On August 21st, 2017, there was a total eclipse, best viewed in the central USA. You wouldn’t want to be in that sort of darkness for long. The sun is the best friend of your garden and lawn, and regular watering with added sunshine keeps plants and turf healthy. There is an art to watering as well. Keep the root system from growing to the surface by deep watering at least once a week. Give your turf 25mm of water each week in a mild climate and do that once every three days in a hot climate. You’re in Western Australia – water restrictions apply.
The tip: place a container that is 25mm deep in the middle of your lawn, and when it’s full, stop watering. If you have a controlled sprinkler system, then program the controller as required. Your soil plays a big part in the program as well. Soil that can absorb and store water is ideal.
Fertilising your lawn and gardens is essential to make sure that the plants and grass are getting the nutrients they need for healthy growth. Potassium, phosphorus and nitrogen, are the elements required. On the side of a bag of fertiliser you will see NPK, these are the elements with N for nitrogen, P for phosphorus and the K is potassium.
- Nitrogen – helps regulate other elements and assists green, healthy growth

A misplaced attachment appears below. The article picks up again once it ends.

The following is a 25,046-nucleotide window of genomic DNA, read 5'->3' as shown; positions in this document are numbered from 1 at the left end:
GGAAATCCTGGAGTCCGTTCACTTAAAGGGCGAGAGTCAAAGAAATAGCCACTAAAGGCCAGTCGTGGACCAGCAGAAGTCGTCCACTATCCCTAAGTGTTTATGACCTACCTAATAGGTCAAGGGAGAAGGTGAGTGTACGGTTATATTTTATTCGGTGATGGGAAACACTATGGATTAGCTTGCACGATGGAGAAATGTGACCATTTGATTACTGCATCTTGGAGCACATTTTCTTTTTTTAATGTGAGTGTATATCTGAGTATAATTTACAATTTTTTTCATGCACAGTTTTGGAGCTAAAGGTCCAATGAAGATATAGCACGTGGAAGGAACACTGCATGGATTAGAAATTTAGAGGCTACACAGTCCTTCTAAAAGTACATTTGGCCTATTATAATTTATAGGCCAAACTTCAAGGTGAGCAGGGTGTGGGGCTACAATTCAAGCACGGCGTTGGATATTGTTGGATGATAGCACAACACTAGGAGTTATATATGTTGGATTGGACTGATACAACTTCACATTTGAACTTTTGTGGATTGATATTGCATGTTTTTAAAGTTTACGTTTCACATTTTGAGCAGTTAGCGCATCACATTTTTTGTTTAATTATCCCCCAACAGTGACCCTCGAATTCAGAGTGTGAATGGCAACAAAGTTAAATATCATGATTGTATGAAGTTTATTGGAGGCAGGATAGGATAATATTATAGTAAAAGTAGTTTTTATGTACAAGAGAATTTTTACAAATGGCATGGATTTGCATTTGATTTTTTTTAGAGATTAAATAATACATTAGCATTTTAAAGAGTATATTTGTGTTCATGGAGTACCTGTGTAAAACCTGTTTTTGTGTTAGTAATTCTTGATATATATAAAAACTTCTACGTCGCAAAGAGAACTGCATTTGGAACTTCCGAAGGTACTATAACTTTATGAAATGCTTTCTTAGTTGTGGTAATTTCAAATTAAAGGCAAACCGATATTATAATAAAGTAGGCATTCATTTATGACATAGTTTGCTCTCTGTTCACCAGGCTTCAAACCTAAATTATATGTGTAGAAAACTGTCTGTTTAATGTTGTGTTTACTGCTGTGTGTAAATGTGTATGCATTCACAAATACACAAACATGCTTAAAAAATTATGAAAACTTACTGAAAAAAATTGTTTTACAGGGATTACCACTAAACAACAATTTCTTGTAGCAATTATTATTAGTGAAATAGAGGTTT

- Phosphorus – assists with root development make plants disease resistant
- Potassium – a bit like phosphorus and helps root development
The instructions on the fertiliser bag will usually give you instructions on the best application method and the quantities. Optimum nutrient intake for the plants and minimum wastage with fertiliser entering the ground or contaminating water resources.
The best type of soil is the sandy loam which is made up of sand, silt and clay. If you have no idea of your soil condition, you can take a sample and bring it along to a soil testing laboratory or even the gardening centre where you shop might have a soil test facility as well. It certainly helps to know exactly what nutrients your soil might require, as that helps you buy the right fertiliser. As a benchmark, you should choose a fertiliser that has at least a quarter of the nitrogen in the form of sulphur-coated urea, allowing for slow release.
There is enough info on the internet, (and if in doubt Google it), but for the health of the environment as well as your plants and lawn don’t go buying pesticides from the local hardware store to control pesky insects. Pesticides get into groundwater and they kill ALL insects, even the good ones. there are a lot of natural alternatives that can be made up at home and used to control insects. It will save you a few dollars as well. Try a soap that contains no detergent and is branded as insecticidal, some garlic, and pepper spray. Did you know a small amount of liquid soap in about 4 litres of water can be used to spray plants and dislodge insects? There are even plants that are insect repellents, (natural defence systems), and can be used to help you maintain your lawns and gardens. Plant these in between your vegetables and flowers to help keep insects away.